I was half-listening to my 9-year-old daughter talk about her day as I made dinner a few months ago when she suddenly asked, “Mommy, why has there never been a woman president?”
Standing next to the stove, I froze. How could I answer this question without revealing so many things about the world that I wished weren’t true and that I didn’t want her to know yet?
This moment has come back to me as a mini-political soap opera unfolds here in California in the wake of Democratic Senator Barbara Boxer’s decision not to run for re-election in 2016. Her retirement, coupled with the potential retirement of fellow Democrat Senator Dianne Feinstein in 2018, opens up one and possibly two seats atop the ballot in California that have been closed for years.
For many women who came of age in California, as I did, during the 22 years that Boxer and Feinstein have been the state’s two senators, Boxer’s retirement marks the end of more than a political era. It’s also about the triumphs, and the disappointments, of the sea change that was supposed to come about from the so-called “Year of the Woman” — 1992, when Boxer and Feinstein (and two other women, Carol Moseley Braun of Illinois and Patty Murray of Washington) were elected to the Senate.
Already, commentators have poured out thousands of words assessing Boxer’s legacy, her advocacy on behalf of the environment and women’s rights. The Los Angeles Times hailed her as a “liberal lion.” If Feinstein steps down, there will be thousands more about her.
Like many young women of my generation, I had been raised to believe that it was only a matter of time — and a short time at that — before no one would notice whether a Senate candidate was male or female. Sexism, sex discrimination, unequal pay for the same work — those things still went on, regrettably, but they were on the way out. Those battles had been fought, the war won, right?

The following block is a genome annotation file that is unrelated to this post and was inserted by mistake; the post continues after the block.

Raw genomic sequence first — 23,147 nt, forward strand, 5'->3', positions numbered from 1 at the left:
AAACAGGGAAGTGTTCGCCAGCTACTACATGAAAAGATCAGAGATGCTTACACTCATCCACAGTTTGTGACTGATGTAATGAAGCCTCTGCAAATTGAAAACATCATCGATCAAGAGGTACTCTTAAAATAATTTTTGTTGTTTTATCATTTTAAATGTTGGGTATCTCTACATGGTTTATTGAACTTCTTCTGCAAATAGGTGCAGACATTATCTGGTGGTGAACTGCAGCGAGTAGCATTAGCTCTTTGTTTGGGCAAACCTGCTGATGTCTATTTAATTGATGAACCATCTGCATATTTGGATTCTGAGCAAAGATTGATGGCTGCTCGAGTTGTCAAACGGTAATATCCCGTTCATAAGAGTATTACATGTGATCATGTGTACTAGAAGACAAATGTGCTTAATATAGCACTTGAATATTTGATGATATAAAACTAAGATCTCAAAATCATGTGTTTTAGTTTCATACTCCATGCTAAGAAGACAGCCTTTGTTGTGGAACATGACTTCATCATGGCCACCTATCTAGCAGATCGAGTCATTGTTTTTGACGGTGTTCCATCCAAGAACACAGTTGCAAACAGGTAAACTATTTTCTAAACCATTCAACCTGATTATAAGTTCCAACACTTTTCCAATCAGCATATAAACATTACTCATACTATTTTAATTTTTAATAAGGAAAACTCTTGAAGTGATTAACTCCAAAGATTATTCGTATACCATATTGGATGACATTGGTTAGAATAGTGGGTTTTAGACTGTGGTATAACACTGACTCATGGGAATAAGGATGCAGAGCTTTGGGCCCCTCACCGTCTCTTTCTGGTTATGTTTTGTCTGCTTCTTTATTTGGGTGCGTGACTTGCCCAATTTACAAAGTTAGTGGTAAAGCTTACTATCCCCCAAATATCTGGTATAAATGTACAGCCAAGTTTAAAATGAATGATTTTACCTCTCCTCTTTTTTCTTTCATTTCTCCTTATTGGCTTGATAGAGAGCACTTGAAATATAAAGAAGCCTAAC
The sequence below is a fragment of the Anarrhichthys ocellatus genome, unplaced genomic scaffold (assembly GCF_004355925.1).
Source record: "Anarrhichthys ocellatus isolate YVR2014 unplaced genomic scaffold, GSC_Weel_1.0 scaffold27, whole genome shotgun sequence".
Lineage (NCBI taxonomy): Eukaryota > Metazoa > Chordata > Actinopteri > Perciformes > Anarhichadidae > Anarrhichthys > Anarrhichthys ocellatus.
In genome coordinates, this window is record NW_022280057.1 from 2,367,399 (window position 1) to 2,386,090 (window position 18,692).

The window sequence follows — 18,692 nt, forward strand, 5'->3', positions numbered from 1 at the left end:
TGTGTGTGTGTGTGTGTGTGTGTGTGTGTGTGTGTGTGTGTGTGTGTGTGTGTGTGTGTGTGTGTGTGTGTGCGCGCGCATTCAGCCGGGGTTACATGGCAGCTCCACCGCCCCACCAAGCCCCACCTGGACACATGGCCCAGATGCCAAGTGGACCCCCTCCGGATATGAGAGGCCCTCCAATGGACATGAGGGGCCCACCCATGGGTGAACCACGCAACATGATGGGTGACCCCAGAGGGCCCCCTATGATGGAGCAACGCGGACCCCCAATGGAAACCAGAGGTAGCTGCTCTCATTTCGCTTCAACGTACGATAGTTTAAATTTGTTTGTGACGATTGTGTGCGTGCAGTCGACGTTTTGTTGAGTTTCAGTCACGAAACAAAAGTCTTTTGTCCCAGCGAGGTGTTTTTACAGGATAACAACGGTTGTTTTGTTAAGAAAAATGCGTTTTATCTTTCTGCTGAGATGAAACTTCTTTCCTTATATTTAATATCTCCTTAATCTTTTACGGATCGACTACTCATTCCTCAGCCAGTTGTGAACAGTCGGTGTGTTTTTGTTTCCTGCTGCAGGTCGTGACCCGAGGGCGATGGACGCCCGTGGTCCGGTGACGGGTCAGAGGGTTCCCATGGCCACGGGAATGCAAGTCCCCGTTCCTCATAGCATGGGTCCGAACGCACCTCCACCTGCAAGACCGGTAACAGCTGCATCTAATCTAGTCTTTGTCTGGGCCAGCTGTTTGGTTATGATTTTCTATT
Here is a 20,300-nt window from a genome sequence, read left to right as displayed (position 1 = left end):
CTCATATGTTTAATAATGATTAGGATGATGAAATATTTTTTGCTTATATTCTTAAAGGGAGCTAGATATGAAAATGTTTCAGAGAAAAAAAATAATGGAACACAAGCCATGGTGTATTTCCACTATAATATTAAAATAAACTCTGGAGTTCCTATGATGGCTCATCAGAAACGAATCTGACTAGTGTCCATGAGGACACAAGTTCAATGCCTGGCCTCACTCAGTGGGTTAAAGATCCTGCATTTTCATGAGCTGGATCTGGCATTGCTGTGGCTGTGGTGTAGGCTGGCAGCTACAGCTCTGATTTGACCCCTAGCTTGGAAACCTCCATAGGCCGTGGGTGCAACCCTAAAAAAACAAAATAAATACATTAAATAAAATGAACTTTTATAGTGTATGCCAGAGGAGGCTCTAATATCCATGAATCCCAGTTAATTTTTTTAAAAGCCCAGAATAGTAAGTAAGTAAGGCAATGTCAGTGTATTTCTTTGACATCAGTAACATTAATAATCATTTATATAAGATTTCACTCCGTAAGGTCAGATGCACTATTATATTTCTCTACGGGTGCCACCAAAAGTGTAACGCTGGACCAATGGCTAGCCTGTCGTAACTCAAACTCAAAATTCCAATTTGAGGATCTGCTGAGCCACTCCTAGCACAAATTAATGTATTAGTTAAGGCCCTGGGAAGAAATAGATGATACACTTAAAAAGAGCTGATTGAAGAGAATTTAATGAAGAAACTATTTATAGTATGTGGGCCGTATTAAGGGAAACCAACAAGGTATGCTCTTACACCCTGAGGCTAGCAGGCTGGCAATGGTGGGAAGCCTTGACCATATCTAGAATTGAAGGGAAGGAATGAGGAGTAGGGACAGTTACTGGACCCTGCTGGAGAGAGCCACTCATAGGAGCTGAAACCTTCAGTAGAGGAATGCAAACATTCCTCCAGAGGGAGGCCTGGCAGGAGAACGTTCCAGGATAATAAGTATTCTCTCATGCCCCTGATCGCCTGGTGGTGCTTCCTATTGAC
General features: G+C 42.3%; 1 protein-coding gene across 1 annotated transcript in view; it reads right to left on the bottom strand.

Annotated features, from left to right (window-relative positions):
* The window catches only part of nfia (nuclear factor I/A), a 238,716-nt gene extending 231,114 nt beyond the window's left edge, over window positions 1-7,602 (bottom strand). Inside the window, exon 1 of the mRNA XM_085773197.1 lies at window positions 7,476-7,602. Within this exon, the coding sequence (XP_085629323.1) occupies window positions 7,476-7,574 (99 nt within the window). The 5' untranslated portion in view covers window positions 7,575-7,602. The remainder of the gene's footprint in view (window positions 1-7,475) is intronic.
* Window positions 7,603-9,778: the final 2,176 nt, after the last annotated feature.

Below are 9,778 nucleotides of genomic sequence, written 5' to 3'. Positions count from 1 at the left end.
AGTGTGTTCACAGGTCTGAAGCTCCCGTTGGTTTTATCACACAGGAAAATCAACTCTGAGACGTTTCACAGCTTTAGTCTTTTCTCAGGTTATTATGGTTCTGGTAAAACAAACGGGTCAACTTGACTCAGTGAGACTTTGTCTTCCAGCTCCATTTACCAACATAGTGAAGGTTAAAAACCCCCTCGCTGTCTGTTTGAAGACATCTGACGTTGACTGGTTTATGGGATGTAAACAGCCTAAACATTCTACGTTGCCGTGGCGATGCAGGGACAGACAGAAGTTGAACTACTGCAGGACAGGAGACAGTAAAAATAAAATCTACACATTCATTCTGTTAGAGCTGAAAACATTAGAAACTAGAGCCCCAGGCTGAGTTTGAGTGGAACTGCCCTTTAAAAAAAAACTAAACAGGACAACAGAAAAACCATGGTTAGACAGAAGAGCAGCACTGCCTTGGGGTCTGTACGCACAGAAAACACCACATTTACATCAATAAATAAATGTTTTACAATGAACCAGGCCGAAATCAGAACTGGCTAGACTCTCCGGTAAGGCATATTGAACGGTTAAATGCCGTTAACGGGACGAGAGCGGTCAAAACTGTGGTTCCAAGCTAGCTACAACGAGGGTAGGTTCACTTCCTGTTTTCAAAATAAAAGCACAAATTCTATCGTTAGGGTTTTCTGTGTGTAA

I was a teenager in 1991 when Boxer, then a congresswoman, marched into the Senate and demanded a hearing for Anita Hill, the law professor who had accused Supreme Court Justice nominee Clarence Thomas of sexual harassment.
I vividly remember my mother’s fury and outrage, and also the hope that came the next year, with the election of the four new female senators. That election tripled the number of women in the body, bringing the grand total to 6 out of 100. Nineteen women were also elected to the House of Representatives for the first time that year.
Years passed. I graduated from college, and, after a time, went to work as a reporter in Los Angeles. I learned, over the course of hundreds of incidents large and small, that though the sexism our mothers faced may have been a thing of the past, the gender parity my friends and I expected would soon be upon us was, alas, ever on the horizon, and sometimes receding.